Most efforts to teach finance management in schools don’t improve young people’s behaviour later in life. That could be because we’re focusing on the wrong things.
Trying to teach teenagers how to shop for a mortgage, for example, may be an exercise in futility. (Especially in Hong Kong) The information simply isn’t relevant to them — yet. By the time they are ready to buy a home, the loans available and the rules surrounding them may have changed.
Instead, we should be teaching kids the habits that make them savvy consumers. These four skills make a difference regardless of someone’s circumstances or the economic climate:
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Smart consumers need to think critically about the advertising, offers and advice that bombard them every day. They need to look beyond surfaces to determine what’s really being sold to them, and why.
“We need to ask, ‘What is the motivation of the entity that’s giving me this information?’” says Josh Golin, executive director of the advocacy group Campaign for a Commercial-Free Childhood.
Some people are unnerved by the idea of teaching skepticism to children, worrying that it could foster distrust, inaction and negative thinking.
“Not all marketing is deception and not all advisers are people only eager to take your money,” says financial literacy expert Annamaria Lusardi, economics professor at the George Washington University School of Business.
Others, including the nonprofit financial literacy advocate Foolproof Foundation, say healthy skepticism can be taught in an age-appropriate way that helps young people feel empowered in being able to make their own well-informed decisions, rather than paralysed.
“I don’t think we can teach six-year-olds skepticism, but by the time children are in middle school they’re able to understand the concepts of persuasive intent and self-interest,” Golin says.
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Research and comparison shopping are skills like any other that need to be learned — and many adults don’t have them, says financial literacy expert and Rutgers University professor Barbara O’Neill.
O’Neill emphasises the “rule of three” in her financial literacy courses. O’Neill has students research three credit card offers, for example, comparing the interest rates, penalty rates, fees and rewards for each, and evaluating which might be best for their particular situation.
The exercise gives students practice in comparison shopping, but also gives them a handy rule of thumb for other decisions.
“Whether they’re hiring a plumber or buying a car, they need to check at least three different sources,” O’Neill says.
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Being able to anticipate setbacks and challenges is as important as setting goals. People who plan ahead for large, irregular expenses are 10 times as likely to be financially healthy as those who don’t, according to a 2015 study by the Center for Financial Services Innovation, a nonprofit that promotes financial health.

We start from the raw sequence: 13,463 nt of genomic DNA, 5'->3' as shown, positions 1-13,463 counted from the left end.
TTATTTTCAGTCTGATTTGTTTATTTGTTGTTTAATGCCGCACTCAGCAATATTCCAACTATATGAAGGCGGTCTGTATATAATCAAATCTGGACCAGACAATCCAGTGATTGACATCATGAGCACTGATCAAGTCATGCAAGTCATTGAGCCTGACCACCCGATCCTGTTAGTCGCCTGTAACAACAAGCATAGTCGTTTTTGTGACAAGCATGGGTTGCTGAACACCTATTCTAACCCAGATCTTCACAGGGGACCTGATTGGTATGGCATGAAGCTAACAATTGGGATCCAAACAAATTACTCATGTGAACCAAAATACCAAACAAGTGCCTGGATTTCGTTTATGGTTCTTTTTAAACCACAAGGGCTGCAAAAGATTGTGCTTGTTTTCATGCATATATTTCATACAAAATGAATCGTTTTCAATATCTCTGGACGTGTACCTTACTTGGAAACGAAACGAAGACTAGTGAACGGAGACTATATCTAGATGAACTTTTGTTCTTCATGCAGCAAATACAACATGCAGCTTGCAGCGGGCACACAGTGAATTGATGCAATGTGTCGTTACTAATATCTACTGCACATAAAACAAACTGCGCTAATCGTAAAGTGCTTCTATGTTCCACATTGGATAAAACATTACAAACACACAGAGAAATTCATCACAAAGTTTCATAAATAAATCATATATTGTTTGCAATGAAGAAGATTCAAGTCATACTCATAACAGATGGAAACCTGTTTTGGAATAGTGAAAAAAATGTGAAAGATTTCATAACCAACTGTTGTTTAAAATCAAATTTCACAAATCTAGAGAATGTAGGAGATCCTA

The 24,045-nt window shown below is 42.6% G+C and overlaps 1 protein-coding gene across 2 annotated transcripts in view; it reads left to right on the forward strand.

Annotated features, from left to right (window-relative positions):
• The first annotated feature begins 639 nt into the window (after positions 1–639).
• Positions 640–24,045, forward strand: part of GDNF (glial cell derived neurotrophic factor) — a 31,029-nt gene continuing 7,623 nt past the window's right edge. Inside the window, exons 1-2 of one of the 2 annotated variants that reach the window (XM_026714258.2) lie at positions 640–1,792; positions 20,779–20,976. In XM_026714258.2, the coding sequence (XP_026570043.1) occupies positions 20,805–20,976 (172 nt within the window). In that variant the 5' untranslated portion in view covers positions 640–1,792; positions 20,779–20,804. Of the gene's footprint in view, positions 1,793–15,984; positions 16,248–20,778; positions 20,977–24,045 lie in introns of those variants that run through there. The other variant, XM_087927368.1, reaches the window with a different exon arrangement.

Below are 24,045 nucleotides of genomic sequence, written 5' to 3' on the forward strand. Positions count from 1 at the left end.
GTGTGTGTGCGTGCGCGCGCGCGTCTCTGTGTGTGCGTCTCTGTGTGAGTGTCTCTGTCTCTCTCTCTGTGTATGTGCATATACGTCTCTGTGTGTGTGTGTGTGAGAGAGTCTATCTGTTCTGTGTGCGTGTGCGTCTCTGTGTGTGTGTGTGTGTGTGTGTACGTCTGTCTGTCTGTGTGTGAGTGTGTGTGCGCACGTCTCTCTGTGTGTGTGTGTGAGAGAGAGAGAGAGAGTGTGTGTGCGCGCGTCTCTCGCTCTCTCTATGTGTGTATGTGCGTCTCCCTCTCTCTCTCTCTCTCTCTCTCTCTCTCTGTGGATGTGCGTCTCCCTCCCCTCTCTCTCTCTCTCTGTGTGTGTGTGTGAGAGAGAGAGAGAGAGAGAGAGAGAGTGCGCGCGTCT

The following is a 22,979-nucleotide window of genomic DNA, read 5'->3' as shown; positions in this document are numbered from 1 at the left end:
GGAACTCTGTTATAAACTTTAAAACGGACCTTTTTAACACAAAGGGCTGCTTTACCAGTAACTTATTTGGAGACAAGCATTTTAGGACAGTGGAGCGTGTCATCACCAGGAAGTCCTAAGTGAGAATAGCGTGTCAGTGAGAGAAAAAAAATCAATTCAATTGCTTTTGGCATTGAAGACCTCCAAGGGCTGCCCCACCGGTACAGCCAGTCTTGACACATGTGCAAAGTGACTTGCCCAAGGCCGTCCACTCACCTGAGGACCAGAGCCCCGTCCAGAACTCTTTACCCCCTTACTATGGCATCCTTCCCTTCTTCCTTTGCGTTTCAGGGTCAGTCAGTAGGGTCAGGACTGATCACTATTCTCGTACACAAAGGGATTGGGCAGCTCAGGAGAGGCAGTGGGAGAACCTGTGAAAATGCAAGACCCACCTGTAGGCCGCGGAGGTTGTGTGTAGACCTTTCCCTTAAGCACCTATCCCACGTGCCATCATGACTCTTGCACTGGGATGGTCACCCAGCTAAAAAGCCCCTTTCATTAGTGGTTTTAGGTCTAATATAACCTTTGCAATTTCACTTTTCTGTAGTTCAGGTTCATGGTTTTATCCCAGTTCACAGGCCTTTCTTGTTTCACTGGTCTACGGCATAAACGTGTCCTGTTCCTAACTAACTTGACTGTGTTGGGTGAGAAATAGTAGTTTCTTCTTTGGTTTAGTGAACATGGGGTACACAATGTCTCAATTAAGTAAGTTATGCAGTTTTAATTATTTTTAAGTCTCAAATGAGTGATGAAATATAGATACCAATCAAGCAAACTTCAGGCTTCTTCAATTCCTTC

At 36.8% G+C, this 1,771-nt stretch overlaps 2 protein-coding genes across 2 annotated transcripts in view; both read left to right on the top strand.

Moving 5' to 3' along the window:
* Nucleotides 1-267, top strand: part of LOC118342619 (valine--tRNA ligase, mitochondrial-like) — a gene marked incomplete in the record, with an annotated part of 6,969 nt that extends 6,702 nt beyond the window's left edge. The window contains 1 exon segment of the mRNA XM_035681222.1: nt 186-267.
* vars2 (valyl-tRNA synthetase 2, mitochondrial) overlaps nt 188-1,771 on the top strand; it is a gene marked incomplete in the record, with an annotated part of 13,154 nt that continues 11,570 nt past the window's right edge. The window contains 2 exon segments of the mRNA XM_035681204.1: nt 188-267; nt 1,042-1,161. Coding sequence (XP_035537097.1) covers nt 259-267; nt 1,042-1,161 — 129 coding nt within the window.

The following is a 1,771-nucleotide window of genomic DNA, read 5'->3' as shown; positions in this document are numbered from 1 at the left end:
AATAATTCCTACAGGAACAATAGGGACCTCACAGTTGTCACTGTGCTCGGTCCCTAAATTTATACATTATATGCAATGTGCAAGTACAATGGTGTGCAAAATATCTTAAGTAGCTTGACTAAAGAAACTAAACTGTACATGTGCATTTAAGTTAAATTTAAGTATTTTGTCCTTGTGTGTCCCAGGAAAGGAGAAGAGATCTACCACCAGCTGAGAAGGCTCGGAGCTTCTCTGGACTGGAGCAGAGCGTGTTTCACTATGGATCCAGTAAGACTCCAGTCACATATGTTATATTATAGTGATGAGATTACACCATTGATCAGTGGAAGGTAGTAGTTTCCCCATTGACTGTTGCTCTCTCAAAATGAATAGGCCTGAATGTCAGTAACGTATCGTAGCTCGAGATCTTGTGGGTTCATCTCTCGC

Financial literacy education often focuses on goal-based planning, such as budgeting for retirement or a down payment, or saving a set amount for emergencies, notes John Thompson, CFSI chief programme officer. That’s important, he says, but perhaps not as relevant to early-stage workers as building financial flexibility into their lives.
Schools can teach the importance of having access to lower-cost lines of credit, such as a credit card with a reasonable interest rate, in addition to savings. Too often cash-strapped young people turn to payday lenders and other high-cost credit because they haven’t planned for the unexpected, Thompson says.
“You want to make sure you have access to the tools and products you need before a problem presents itself,” Thompson says. “When you have to act immediately, your options are fewer.”
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A regular savings habit is also associated with financial health, the CFSI study found. The act of saving is more important than the amounts, Thompson says.
“A few hundred dollars can really make a difference,” he says.
Regular doesn’t necessarily mean automatic. People who automate their savings, through paycheck contributions or recurring transfers from their checking accounts, do tend to save more. But automation requires relatively stable finances, something not everyone have, O’Neill points out.
“People with these volatile incomes can’t do anything automatically,” O’Neill says. “They need the flexibility to juggle.”
Some startups are betting that smarter apps can help, either by helping people save or invest small amounts (Digit and Acorns are examples) or by smoothing out incomes using savings and payday advances (Even). Schools can teach kids to do something similar by tracking the ups and downs of their incomes, and saving when they have surpluses.
“When you have the peaks, that’s when you save,” O’Neill says.